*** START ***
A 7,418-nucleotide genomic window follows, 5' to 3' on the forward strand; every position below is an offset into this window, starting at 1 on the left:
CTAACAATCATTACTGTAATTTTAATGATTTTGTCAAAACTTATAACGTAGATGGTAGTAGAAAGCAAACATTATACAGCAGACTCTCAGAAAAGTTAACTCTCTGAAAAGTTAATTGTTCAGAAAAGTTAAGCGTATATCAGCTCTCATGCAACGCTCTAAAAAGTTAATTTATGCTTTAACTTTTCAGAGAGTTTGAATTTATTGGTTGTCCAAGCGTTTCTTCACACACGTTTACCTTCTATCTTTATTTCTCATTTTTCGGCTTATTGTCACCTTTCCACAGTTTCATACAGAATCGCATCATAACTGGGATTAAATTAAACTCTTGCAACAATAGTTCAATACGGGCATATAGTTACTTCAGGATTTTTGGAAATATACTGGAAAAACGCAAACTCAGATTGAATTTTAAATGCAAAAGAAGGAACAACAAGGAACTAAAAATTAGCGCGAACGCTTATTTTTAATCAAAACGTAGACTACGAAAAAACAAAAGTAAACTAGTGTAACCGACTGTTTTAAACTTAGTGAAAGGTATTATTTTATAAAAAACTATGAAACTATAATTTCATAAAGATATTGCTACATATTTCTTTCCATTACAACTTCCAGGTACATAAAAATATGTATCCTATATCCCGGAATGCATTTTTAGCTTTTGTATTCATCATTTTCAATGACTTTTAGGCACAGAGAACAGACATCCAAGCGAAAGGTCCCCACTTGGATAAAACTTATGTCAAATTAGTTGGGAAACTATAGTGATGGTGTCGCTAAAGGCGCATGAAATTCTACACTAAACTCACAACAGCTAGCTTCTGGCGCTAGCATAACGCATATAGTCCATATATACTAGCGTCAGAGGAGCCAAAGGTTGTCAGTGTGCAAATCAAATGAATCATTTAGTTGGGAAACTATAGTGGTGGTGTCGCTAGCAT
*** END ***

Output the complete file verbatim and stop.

A 7,418-nucleotide genomic window follows, 5' to 3' on the forward strand; every position below is an offset into this window, starting at 1 on the left:
CTAACAATCATTACTGTAATTTTAATGATTTTGTCAAAACTTATAACGTAGATGGTAGTAGAAAGCAAACATTATACAGCAGACTCTCAGAAAAGTTAACTCTCTGAAAAGTTAATTGTTCAGAAAAGTTAAGCGTATATCAGCTCTCATGCAACGCTCTAAAAAGTTAATTTATGCTTTAACTTTTCAGAGAGTTTGAATTTATTGGTTGTCCAAGCGTTTCTTCACACACGTTTACCTTCTATCTTTATTTCTCATTTTTCGGCTTATTGTCACCTTTCCACAGTTTCATACAGAATCGCATCATAACTGGGATTAAATTAAACTCTTGCAACAATAGTTCAATACGGGCATATAGTTACTTCAGGATTTTTGGAAATATACTGGAAAAACGCAAACTCAGATTGAATTTTAAATGCAAAAGAAGGAACAACAAGGAACTAAAAATTAGCGCGAACGCTTATTTTTAATCAAAACGTAGACTACGAAAAAACAAAAGTAAACTAGTGTAACCGACTGTTTTAAACTTAGTGAAAGGTATTATTTTATAAAAAACTATGAAACTATAATTTCATAAAGATATTGCTACATATTTCTTTCCATTACAACTTCCAGGTACATAAAAATATGTATCCTATATCCCGGAATGCATTTTTAGCTTTTGTATTCATCATTTTCAATGACTTTTAGGCACAGAGAACAGACATCCAAGCGAAAGGTCCCCACTTGGATAAAACTTATGTCAAATTAGTTGGGAAACTATAGTGATGGTGTCGCTAAAGGCGCATGAAATTCTACACTAAACTCACAACAGCTAGCTTCTGGCGCTAGCATAACGCATATAGTCCATATATACTAGCGTCAGAGGAGCCAAAGGTTGTCAGTGTGCAAATCAAATGAATCATTTAGTTGGGAAACTATAGTGGTGGTGTCGCTAGCAT